The manipulated macrophage

So far, two principal approaches have been taken to manipulating macrophage function in vivo. The first has been to use genetic transduction of bone-marrow-derived cells. Macrophages and their progenitor stem cells can be transduced with recombinant viruses with high efficiency [24]. The second approach has been to use ex vivo stimulation by cytokines. Treatments such as these have a 'polarizing' effect on cellular phenotype, resulting in cells with functional characteristics appropriate to the clinical context and the treatment required [25]. In the future, microRNA mimics, small molecules and synthetic regulatory circuits could all conceivably be introduced as therapeutic devices based on the predictions of in silico models (as schematically outlined in Figure 1).

As well as being amenable to ex vivo manipulation, macrophages can also preferentially localize to the site of injury following in vivo administration. In experimental immune-mediated glomerulonephritis, transduced macrophages expressing IL-4, IL-10 or the IL-1 receptor antagonist reduced inflammation and subsequent fibrosis [24, 26]. Macrophages expressing such anti-inflammatory cytokines are known as alternatively activated and the injection of alternatively activated macrophages has been used to effectively treat experimental colitis [27]. Thus, across a range of disease model settings, exogenously administered manipulated macrophages can have beneficial therapeutic effects.

Other related types of cells may also have therapeutic potential - for example, myeloid-derived suppressor cells (MDSCs), a heterogeneous group of cells that can downregulate T-cell-mediated immune responses. MDSC activity is important in supporting tumor growth [28] and suppressing tumor-associated immunity [29]. Thus, studies of MDSCs may provide insight into approaches to the downregulation of unwanted immune activity.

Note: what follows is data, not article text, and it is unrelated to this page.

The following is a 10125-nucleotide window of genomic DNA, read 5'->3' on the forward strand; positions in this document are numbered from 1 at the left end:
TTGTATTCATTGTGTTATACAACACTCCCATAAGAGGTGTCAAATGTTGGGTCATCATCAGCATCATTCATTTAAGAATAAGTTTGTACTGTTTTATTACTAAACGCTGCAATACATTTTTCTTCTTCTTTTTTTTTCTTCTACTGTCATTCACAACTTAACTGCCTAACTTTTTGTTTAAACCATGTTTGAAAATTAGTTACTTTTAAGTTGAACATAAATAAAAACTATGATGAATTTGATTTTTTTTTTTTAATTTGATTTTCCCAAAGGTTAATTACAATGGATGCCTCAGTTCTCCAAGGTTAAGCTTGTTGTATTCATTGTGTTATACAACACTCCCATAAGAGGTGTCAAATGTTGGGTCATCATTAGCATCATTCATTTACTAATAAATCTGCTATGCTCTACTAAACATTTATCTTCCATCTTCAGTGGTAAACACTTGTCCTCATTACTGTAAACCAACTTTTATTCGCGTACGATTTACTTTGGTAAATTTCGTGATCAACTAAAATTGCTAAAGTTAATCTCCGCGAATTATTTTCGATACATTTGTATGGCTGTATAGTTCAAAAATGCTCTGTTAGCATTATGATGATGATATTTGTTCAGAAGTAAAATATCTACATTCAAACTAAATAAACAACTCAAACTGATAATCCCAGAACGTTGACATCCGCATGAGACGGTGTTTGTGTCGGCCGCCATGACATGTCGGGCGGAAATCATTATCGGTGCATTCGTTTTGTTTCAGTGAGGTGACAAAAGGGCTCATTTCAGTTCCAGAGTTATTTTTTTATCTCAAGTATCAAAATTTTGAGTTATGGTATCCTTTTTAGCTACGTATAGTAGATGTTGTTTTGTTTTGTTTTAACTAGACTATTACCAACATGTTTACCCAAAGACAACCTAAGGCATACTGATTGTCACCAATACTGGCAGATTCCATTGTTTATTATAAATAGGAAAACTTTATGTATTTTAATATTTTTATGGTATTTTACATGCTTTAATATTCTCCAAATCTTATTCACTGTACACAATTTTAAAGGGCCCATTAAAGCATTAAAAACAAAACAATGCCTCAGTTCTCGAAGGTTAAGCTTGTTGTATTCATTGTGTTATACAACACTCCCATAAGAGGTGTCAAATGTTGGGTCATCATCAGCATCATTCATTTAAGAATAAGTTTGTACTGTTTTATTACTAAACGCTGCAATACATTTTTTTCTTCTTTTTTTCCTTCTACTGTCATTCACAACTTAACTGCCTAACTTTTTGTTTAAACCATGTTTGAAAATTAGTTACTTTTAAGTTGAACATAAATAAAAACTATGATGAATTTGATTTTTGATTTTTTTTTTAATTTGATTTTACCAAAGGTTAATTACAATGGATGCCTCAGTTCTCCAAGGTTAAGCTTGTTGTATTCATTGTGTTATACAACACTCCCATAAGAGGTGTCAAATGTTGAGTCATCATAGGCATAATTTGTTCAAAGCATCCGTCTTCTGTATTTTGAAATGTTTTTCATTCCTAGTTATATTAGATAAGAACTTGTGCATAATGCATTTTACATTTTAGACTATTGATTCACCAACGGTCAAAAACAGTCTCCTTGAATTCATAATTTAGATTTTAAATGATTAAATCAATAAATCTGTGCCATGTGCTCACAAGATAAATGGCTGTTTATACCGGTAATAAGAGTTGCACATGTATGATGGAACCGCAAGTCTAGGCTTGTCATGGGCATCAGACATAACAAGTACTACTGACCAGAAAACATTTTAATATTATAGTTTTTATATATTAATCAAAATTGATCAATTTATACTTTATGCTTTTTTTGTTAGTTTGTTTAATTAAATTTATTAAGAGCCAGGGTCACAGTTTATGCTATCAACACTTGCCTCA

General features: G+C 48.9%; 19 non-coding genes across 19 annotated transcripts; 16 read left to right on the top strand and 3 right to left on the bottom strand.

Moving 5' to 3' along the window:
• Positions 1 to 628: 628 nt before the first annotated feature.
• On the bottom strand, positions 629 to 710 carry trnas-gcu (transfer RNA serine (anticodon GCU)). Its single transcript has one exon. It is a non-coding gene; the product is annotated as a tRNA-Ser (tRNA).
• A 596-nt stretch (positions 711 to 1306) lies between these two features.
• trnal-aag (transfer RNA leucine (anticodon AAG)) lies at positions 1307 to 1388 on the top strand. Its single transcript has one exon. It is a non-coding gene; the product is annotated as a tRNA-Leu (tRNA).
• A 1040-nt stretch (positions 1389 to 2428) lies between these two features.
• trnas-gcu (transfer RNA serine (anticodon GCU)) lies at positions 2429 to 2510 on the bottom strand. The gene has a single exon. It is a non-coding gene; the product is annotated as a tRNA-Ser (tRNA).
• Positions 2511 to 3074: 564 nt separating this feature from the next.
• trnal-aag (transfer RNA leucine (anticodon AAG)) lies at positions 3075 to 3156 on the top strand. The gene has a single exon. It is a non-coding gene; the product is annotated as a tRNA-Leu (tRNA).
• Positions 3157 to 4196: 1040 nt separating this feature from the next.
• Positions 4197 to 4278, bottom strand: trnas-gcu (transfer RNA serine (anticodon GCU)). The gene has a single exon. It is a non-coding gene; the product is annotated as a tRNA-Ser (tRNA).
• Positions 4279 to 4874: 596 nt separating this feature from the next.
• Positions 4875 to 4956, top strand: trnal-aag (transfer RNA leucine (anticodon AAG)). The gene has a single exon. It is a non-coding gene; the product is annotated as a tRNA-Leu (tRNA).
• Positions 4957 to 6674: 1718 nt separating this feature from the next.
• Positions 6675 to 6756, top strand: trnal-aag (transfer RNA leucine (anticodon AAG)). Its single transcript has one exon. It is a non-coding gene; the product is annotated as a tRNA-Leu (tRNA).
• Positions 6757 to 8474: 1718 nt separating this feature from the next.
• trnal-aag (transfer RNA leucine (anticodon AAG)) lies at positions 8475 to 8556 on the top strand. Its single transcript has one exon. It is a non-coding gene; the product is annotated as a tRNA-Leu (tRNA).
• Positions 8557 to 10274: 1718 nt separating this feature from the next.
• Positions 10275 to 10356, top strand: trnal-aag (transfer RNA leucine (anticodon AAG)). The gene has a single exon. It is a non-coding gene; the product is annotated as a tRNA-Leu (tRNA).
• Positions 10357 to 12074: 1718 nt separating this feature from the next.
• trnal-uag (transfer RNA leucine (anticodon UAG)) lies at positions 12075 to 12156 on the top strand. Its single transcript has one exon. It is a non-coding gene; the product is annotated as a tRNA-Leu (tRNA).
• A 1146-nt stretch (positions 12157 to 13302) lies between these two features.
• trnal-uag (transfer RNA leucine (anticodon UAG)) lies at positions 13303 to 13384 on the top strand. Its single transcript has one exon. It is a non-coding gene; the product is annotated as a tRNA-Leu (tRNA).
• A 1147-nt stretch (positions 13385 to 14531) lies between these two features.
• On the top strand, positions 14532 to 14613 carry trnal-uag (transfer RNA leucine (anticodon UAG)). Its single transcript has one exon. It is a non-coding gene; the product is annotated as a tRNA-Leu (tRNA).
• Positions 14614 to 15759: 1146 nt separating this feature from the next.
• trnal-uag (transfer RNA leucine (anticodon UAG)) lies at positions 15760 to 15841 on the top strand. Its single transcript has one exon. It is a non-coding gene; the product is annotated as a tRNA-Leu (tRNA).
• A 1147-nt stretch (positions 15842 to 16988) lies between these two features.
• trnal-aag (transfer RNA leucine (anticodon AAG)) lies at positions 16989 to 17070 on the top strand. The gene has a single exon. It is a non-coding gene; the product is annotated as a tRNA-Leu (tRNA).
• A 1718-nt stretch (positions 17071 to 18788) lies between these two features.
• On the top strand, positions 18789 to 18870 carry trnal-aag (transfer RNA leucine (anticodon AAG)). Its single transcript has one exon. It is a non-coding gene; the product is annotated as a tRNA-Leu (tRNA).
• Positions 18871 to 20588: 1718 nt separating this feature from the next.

Concluding remarks and future prospects

Macrophages are highly flexible and adaptive cells of the immune system and are exquisitely sensitive to activation from a resting state by the direct sensing of pathogen and host danger signals in their microenvironment. The innate immune response and subsequent inflammatory reactions involve the macrophage initiating a complex gene expression program following activation. In silico modeling could enable studies of the molecular, genetic and proteomic function of the macrophage in relation to inflammation across multiple scales: molecular pathways in cell-autonomous immunity, intercellular communication pathways in tissue inflammation, and whole-organism response pathways in systemic disease.

One potential scenario is depicted in Figure 1. This illustrates how clinical research in inflammation and macrophage cell biology is moving towards the therapeutic clinical administration of modified macrophages (Figure 1a). In parallel (Figure 1b), laboratory studies are increasingly using high-throughput quantitative analyses of macrophage molecular function. Although still in its infancy, in silico simulation (Figure 1c) has a potentially key role in linking the laboratory and clinical areas by contributing a systems approach for precisely predicting the right mode of treatment to manipulate the macrophage phenotype for maximal therapeutic benefit. Although it might seem optimistic to imagine such a role for in silico simulation, we would argue that this is not too far in the future. Such progress, however, will require the refinement of techniques, the convergence of disciplines and the development of expertise in translation between disciplines if this vision is to become a reality.

Ultimately, in silico methods could supplant the financial and ethical cost associated with experimental bench work. However, near-term efforts will require the co-development of experimental and in silico models, enabling us to work with the underlying complexity to gain more insightful answers to the questions we pose than would be possible at the bench alone.

The opportunity is now emerging to harness in silico approaches to better understand macrophage biology in inflammatory diseases. Undoubtedly, this will accelerate the future exploitation of macrophage behavior in inflammatory disease.





myeloid-derived suppressor cells.


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This work was supported by the Wellcome Trust (WT066784) program grant and BBSRC to PG. The Centre for Systems Biology at Edinburgh is a Centre for Integrative Systems Biology supported by the BBSRC and EPSRC (BB/D019621/1).

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Correspondence to Peter Ghazal.

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Ghazal, P., Watterson, S., Robertson, K. et al. The in silico macrophage: toward a better understanding of inflammatory disease. Genome Med 3, 4 (2011).